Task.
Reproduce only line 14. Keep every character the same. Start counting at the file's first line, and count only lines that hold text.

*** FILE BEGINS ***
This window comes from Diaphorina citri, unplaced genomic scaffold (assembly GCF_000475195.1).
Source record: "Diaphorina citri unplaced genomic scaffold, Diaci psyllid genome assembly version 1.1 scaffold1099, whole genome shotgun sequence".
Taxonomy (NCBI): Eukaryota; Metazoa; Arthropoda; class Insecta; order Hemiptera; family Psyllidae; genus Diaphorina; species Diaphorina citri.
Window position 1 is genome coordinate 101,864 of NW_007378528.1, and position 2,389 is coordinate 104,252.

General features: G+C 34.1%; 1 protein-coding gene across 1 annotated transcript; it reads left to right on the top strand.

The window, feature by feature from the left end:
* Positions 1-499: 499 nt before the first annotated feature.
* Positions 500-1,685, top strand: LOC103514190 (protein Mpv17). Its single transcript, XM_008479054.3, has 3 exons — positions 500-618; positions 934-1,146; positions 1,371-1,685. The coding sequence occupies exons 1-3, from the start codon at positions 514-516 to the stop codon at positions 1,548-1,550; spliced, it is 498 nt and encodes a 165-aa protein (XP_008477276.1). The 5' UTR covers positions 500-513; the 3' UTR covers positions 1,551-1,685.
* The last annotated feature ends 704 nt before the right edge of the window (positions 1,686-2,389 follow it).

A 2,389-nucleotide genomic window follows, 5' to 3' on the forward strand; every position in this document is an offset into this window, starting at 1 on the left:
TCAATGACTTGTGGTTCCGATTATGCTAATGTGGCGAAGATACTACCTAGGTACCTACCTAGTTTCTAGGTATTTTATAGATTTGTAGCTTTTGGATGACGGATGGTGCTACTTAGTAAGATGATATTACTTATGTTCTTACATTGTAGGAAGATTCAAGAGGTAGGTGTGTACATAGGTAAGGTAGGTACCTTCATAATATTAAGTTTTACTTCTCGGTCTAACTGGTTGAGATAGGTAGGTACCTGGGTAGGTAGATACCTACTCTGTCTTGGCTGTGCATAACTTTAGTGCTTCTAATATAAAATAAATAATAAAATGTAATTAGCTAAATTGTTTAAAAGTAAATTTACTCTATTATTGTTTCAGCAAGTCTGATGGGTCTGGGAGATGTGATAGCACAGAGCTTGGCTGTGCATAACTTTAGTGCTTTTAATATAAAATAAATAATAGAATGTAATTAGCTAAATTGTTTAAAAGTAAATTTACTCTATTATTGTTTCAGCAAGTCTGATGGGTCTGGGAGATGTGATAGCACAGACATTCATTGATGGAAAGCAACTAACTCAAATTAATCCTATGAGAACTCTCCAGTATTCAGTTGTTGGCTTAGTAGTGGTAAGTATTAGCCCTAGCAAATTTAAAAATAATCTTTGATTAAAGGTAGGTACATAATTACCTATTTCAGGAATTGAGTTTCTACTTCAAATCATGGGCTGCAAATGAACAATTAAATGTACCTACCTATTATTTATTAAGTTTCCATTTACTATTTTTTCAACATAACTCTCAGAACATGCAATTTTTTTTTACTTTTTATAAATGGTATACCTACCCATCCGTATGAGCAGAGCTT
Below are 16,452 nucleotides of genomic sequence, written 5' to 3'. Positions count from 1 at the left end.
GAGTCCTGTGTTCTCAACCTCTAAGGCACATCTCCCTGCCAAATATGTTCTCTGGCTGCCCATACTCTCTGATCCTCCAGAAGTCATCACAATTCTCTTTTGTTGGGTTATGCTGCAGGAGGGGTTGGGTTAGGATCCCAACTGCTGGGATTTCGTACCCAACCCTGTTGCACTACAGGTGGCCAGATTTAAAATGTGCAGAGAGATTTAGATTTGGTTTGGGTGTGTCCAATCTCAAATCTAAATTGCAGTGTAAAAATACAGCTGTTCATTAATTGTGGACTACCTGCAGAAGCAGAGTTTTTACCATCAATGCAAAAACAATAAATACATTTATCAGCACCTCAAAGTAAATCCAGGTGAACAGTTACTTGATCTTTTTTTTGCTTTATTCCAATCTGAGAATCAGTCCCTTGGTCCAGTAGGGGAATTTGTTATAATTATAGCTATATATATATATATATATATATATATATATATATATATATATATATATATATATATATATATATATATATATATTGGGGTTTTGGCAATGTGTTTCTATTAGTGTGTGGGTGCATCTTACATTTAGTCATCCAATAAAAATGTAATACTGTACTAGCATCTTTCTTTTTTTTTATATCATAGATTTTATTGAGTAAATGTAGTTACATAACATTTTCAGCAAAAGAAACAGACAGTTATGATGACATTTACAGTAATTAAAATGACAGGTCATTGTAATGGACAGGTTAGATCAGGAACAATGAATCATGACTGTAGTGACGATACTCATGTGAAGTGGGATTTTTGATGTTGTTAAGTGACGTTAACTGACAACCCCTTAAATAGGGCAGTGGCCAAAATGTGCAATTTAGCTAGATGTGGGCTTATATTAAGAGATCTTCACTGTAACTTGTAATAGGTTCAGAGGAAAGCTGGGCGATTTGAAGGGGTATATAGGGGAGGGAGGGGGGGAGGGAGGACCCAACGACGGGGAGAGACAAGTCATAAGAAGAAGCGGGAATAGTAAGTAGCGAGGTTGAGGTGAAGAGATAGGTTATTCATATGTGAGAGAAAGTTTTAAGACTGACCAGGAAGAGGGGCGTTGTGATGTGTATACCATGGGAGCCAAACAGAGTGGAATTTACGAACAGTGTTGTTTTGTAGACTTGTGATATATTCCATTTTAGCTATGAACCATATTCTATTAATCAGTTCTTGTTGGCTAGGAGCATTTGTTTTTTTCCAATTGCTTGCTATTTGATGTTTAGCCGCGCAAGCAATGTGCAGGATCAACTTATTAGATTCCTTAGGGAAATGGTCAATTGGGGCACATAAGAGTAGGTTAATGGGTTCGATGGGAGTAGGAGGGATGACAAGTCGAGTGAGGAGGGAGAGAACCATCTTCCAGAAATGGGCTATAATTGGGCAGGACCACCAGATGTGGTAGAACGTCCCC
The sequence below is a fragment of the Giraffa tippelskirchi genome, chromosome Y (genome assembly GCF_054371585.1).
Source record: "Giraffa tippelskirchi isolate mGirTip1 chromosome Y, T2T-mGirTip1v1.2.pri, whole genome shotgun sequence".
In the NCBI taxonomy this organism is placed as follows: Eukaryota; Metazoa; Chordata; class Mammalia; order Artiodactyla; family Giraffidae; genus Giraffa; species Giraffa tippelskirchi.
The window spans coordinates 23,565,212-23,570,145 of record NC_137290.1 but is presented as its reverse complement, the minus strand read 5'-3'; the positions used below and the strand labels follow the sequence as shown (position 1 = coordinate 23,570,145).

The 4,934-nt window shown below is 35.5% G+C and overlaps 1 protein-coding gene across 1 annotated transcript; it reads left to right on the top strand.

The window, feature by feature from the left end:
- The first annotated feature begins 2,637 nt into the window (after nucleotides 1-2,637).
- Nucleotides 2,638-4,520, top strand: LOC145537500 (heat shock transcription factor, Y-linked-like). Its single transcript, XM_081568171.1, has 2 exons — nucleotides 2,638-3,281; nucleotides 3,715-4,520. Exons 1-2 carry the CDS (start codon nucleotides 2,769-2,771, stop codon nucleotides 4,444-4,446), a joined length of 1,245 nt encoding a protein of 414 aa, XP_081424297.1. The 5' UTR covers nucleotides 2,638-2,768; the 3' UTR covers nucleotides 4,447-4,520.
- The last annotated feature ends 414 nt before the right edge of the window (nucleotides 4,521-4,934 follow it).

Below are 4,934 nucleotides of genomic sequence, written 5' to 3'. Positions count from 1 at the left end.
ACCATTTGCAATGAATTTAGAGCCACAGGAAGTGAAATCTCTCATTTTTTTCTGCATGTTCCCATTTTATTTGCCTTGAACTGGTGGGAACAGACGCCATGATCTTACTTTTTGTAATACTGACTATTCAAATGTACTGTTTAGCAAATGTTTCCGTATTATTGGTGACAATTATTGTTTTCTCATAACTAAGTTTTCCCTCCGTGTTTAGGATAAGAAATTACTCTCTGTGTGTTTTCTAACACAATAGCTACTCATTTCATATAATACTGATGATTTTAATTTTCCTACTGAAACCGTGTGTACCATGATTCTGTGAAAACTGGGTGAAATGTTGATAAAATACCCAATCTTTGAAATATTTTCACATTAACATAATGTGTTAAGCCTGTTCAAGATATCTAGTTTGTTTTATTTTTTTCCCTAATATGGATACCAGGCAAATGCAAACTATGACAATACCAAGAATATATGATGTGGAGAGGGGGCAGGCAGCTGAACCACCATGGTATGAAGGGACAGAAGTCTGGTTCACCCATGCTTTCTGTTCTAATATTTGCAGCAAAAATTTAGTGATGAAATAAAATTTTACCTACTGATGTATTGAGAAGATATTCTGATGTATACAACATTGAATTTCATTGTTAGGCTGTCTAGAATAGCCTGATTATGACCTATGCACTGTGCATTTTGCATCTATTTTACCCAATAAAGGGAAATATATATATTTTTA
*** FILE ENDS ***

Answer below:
The sequence below is a fragment of the Giraffa tippelskirchi genome, chromosome Y (genome assembly GCF_054371585.1).